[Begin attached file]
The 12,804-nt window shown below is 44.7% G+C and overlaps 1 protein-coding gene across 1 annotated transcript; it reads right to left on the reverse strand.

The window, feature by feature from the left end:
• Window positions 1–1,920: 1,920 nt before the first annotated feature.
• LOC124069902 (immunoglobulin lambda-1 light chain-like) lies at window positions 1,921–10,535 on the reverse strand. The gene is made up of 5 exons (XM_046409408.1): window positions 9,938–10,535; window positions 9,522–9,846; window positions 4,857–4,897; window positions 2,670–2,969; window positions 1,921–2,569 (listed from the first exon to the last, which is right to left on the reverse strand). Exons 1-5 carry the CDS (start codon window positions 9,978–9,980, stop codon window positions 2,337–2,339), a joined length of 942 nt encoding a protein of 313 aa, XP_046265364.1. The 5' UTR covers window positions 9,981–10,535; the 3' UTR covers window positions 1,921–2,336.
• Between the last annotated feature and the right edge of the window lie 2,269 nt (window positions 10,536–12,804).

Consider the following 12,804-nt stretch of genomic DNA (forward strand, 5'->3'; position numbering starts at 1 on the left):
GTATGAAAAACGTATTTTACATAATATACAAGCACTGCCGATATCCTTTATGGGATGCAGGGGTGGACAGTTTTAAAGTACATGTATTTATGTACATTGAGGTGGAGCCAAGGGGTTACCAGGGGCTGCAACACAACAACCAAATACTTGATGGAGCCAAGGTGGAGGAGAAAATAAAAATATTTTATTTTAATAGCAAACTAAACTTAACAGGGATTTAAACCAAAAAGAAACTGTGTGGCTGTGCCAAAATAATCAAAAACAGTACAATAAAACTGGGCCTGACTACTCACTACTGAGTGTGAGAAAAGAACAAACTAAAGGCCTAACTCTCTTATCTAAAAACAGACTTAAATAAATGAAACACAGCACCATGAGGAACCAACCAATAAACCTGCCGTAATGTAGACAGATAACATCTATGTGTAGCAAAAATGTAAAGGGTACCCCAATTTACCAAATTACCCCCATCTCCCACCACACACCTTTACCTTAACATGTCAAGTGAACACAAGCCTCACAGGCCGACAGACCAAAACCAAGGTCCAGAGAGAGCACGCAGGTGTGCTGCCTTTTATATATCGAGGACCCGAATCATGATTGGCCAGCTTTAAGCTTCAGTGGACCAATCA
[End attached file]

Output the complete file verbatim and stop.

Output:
The 12,804-nt window shown below is 44.7% G+C and overlaps 1 protein-coding gene across 1 annotated transcript; it reads right to left on the reverse strand.

The window, feature by feature from the left end:
• Window positions 1–1,920: 1,920 nt before the first annotated feature.
• LOC124069902 (immunoglobulin lambda-1 light chain-like) lies at window positions 1,921–10,535 on the reverse strand. The gene is made up of 5 exons (XM_046409408.1): window positions 9,938–10,535; window positions 9,522–9,846; window positions 4,857–4,897; window positions 2,670–2,969; window positions 1,921–2,569 (listed from the first exon to the last, which is right to left on the reverse strand). Exons 1-5 carry the CDS (start codon window positions 9,978–9,980, stop codon window positions 2,337–2,339), a joined length of 942 nt encoding a protein of 313 aa, XP_046265364.1. The 5' UTR covers window positions 9,981–10,535; the 3' UTR covers window positions 1,921–2,336.
• Between the last annotated feature and the right edge of the window lie 2,269 nt (window positions 10,536–12,804).

Consider the following 12,804-nt stretch of genomic DNA (forward strand, 5'->3'; position numbering starts at 1 on the left):
GTATGAAAAACGTATTTTACATAATATACAAGCACTGCCGATATCCTTTATGGGATGCAGGGGTGGACAGTTTTAAAGTACATGTATTTATGTACATTGAGGTGGAGCCAAGGGGTTACCAGGGGCTGCAACACAACAACCAAATACTTGATGGAGCCAAGGTGGAGGAGAAAATAAAAATATTTTATTTTAATAGCAAACTAAACTTAACAGGGATTTAAACCAAAAAGAAACTGTGTGGCTGTGCCAAAATAATCAAAAACAGTACAATAAAACTGGGCCTGACTACTCACTACTGAGTGTGAGAAAAGAACAAACTAAAGGCCTAACTCTCTTATCTAAAAACAGACTTAAATAAATGAAACACAGCACCATGAGGAACCAACCAATAAACCTGCCGTAATGTAGACAGATAACATCTATGTGTAGCAAAAATGTAAAGGGTACCCCAATTTACCAAATTACCCCCATCTCCCACCACACACCTTTACCTTAACATGTCAAGTGAACACAAGCCTCACAGGCCGACAGACCAAAACCAAGGTCCAGAGAGAGCACGCAGGTGTGCTGCCTTTTATATATCGAGGACCCGAATCATGATTGGCCAGCTTTAAGCTTCAGTGGACCAATCA